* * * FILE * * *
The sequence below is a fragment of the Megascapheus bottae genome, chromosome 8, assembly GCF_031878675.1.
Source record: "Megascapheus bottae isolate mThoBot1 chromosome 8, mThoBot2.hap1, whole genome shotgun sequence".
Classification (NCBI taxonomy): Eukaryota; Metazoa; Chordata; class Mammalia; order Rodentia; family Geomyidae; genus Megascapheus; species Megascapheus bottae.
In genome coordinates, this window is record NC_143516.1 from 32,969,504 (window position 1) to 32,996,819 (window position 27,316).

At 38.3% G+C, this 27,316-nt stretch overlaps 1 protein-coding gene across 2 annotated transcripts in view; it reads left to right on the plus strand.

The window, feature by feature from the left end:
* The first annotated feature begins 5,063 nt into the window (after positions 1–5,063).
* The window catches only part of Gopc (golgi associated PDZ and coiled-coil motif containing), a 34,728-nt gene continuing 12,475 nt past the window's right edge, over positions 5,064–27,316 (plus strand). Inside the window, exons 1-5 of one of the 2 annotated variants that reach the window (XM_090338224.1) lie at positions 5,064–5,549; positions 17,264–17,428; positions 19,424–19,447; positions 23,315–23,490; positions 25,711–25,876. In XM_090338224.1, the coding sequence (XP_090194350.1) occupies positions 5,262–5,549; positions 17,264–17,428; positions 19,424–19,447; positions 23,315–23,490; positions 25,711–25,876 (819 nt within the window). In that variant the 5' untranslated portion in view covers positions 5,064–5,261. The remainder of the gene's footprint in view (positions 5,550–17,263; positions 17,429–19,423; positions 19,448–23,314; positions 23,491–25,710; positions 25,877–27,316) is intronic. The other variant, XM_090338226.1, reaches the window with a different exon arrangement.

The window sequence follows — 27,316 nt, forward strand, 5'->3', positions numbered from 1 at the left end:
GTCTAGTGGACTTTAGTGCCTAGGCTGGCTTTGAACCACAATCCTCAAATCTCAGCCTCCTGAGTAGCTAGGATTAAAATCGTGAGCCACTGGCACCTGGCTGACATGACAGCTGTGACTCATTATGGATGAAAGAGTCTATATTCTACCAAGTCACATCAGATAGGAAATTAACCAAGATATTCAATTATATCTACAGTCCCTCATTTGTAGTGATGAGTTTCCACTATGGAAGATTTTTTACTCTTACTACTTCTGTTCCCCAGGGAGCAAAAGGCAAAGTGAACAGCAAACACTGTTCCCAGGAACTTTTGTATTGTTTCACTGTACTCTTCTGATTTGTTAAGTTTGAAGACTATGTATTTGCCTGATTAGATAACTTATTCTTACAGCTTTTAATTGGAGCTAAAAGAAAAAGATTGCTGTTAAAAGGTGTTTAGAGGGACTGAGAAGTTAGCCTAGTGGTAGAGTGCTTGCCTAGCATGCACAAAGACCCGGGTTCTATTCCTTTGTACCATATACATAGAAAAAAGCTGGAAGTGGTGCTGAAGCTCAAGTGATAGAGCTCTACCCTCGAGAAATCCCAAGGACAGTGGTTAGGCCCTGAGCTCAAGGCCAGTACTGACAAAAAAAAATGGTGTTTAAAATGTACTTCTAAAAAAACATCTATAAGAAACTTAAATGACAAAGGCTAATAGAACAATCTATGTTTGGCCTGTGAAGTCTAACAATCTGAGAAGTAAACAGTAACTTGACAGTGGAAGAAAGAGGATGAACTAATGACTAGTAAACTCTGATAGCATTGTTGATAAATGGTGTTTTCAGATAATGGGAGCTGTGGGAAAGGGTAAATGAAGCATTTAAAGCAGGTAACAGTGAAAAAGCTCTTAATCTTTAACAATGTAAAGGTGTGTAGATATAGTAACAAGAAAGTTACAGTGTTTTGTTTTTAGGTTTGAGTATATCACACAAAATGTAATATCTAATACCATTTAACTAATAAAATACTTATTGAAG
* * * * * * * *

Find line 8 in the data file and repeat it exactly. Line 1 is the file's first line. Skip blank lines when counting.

* The window catches only part of Gopc (golgi associated PDZ and coiled-coil motif containing), a 34,728-nt gene continuing 12,475 nt past the window's right edge, over positions 5,064–27,316 (plus strand). Inside the window, exons 1-5 of one of the 2 annotated variants that reach the window (XM_090338224.1) lie at positions 5,064–5,549; positions 17,264–17,428; positions 19,424–19,447; positions 23,315–23,490; positions 25,711–25,876. In XM_090338224.1, the coding sequence (XP_090194350.1) occupies positions 5,262–5,549; positions 17,264–17,428; positions 19,424–19,447; positions 23,315–23,490; positions 25,711–25,876 (819 nt within the window). In that variant the 5' untranslated portion in view covers positions 5,064–5,261. The remainder of the gene's footprint in view (positions 5,550–17,263; positions 17,429–19,423; positions 19,448–23,314; positions 23,491–25,710; positions 25,877–27,316) is intronic. The other variant, XM_090338226.1, reaches the window with a different exon arrangement.